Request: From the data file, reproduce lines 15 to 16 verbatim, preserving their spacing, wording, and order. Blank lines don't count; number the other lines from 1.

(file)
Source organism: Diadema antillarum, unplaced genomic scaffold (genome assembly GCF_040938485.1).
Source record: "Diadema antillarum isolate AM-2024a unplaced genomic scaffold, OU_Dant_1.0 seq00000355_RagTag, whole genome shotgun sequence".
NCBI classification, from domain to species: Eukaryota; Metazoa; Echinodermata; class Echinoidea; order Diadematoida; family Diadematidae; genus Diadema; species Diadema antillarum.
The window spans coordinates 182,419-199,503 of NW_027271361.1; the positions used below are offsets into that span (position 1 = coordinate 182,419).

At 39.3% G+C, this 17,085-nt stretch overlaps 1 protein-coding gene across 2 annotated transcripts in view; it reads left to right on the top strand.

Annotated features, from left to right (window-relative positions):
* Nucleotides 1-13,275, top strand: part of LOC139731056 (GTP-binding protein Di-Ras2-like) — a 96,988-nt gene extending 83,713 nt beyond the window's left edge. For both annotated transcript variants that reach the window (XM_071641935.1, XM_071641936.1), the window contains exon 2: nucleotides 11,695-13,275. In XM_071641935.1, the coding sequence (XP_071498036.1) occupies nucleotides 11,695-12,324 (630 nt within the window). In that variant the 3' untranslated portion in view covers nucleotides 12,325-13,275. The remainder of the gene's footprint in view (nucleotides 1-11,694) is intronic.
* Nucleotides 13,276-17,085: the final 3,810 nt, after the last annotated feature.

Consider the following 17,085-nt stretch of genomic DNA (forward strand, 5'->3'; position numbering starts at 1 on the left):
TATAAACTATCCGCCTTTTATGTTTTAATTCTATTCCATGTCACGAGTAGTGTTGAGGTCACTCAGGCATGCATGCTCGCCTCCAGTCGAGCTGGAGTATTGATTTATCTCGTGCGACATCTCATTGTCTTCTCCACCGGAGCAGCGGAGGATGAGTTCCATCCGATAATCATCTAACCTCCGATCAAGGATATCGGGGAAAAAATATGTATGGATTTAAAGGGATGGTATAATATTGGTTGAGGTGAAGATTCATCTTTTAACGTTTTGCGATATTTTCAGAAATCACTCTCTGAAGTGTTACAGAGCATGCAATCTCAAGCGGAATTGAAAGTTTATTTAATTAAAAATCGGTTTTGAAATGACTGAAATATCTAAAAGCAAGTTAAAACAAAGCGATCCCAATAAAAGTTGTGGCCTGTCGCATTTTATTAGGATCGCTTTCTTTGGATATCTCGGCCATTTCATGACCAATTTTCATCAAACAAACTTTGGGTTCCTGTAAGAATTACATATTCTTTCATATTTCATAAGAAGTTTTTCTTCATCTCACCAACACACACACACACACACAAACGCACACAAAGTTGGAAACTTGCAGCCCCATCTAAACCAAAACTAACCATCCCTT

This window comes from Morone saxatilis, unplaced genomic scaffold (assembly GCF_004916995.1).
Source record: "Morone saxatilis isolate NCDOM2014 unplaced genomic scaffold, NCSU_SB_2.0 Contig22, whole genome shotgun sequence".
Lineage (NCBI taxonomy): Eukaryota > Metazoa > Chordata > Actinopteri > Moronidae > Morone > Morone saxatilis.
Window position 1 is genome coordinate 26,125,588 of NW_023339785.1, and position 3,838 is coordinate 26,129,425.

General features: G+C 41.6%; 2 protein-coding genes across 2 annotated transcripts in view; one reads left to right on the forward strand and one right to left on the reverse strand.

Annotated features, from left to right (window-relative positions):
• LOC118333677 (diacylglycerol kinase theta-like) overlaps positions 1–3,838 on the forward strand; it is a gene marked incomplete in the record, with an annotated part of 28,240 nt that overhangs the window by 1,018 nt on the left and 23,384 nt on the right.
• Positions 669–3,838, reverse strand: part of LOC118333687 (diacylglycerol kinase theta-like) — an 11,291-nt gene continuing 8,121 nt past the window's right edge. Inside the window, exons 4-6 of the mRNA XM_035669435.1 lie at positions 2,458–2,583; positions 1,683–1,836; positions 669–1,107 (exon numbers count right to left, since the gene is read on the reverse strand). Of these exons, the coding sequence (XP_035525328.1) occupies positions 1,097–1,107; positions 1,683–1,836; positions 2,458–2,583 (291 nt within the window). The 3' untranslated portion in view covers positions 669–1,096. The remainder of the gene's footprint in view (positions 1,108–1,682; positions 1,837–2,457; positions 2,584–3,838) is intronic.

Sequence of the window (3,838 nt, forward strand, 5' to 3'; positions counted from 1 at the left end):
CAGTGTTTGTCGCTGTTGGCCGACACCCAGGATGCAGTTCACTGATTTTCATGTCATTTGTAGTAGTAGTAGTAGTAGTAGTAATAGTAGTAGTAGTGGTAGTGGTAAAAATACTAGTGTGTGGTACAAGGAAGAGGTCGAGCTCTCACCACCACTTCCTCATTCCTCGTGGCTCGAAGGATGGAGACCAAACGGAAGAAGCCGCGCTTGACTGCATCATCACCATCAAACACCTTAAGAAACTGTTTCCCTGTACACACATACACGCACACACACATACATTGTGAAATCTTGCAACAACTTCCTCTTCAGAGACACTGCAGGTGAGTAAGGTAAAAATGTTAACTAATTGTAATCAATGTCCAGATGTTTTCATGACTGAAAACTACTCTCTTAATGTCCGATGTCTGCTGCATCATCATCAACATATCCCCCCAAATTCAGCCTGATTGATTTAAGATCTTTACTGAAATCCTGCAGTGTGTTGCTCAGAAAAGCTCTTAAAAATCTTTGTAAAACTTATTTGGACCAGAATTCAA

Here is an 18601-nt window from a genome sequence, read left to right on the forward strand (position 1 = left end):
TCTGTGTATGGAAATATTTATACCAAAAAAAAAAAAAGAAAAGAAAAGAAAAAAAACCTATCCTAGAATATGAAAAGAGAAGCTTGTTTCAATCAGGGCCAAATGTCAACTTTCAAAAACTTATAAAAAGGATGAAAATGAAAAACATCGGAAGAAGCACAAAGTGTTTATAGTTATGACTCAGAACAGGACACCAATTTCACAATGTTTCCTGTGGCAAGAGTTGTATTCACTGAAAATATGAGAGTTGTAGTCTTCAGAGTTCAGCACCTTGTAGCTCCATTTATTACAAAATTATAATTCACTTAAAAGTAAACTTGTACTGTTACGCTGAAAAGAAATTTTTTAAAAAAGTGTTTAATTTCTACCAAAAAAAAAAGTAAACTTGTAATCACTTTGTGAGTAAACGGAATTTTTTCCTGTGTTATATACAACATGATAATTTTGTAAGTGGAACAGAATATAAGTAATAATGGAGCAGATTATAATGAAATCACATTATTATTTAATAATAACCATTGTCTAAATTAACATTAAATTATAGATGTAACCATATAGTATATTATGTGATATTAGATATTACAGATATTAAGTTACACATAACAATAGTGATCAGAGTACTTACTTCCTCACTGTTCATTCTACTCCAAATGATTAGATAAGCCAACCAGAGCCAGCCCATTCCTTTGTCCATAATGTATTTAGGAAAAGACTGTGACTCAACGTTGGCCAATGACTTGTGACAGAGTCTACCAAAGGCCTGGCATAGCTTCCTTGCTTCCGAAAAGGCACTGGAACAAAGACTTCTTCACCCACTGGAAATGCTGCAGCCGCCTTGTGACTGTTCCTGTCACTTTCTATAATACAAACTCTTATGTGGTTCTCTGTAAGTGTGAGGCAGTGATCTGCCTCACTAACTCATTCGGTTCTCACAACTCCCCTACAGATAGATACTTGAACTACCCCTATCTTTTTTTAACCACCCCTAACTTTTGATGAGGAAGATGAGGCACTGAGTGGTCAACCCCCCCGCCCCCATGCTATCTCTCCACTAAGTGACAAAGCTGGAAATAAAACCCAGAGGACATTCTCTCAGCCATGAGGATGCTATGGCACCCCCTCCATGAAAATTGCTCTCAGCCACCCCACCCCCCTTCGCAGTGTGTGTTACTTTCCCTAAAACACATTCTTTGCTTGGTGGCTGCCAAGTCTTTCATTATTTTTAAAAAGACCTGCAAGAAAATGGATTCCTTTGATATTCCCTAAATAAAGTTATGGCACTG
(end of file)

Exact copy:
General features: G+C 41.6%; 2 protein-coding genes across 2 annotated transcripts in view; one reads left to right on the forward strand and one right to left on the reverse strand.

Annotated features, from left to right (window-relative positions):